Ion exchange technologies are as varied as the terms used to describe them. Among these technologies are water softeners, dealkalizers, demineralizers and electrodeionization. Although this list is not exhaustive and the functioning of these technologies are not exactly the same, there are two points in common to each of them: the resin and the regenerant.
The exchange of ions takes place thanks to acid or basic radicals which are found in the molecular structure of the resin and which allow an exchange between those in the liquid to be treated and those on the resins.
What is a resin?
Resins are, for the most part, small plastic beads of a size varying between 0.3 and 1.2 mm. Even if to the naked eye, these beads appear to be smooth, they have a high porosity to increase the surface area for ion adhesion. During their manufacture, the resins are polarized to attract the desired ions.
There are several ways to categorize resin types. The most common is according to its electrical charge. There are anionic resins and cationic resins. Cationic resins allow the extraction of positively charged ions such as magnesium, while anionic resins allow the extraction of negatively charged ions such as chloride. They can also be categorized according to the materials used in their manufacture. Since the list of materials is very long, here are some of the most common ones:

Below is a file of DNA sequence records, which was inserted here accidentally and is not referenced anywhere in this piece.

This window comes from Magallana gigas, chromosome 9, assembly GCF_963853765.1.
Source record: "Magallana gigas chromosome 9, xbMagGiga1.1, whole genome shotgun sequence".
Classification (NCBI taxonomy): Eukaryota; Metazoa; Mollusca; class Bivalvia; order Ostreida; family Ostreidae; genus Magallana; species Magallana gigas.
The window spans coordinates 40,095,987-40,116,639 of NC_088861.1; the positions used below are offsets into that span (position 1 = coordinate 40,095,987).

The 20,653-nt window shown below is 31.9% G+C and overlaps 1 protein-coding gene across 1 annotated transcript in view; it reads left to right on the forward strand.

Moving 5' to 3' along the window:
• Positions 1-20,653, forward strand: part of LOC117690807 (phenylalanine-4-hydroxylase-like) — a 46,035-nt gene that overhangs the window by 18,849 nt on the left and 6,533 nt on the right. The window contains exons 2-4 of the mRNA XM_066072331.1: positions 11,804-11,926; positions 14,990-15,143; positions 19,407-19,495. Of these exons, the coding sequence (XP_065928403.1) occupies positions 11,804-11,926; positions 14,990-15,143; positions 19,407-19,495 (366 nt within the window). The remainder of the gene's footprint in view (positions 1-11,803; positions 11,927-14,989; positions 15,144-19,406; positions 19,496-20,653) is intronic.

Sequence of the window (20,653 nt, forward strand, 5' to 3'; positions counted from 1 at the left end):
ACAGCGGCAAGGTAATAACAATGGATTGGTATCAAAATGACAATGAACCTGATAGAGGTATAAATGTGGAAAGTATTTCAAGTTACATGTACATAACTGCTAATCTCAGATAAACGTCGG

- Styrene divinylbenzene copolymer
- Methacrylic acid divinylbenzene
- Phenal-formaldehyde polymer
The regenerants are the products used to restore to the resins the ions necessary to perform the permutation. In other words, when the resin is exhausted, a regeneration cycle is started, and a concentrated solution is sent into the resin bed to restore its initial processing capacity. To give a simple example, let's look at the case of water softeners which, when the resin is exhausted, perform a salt regeneration cycle.
Hence, for the regeneration of anionic resin, salt that gives sodium ions can be used. For cationic resins, we can think of hydrochloric acid (HCl) as a regenerant.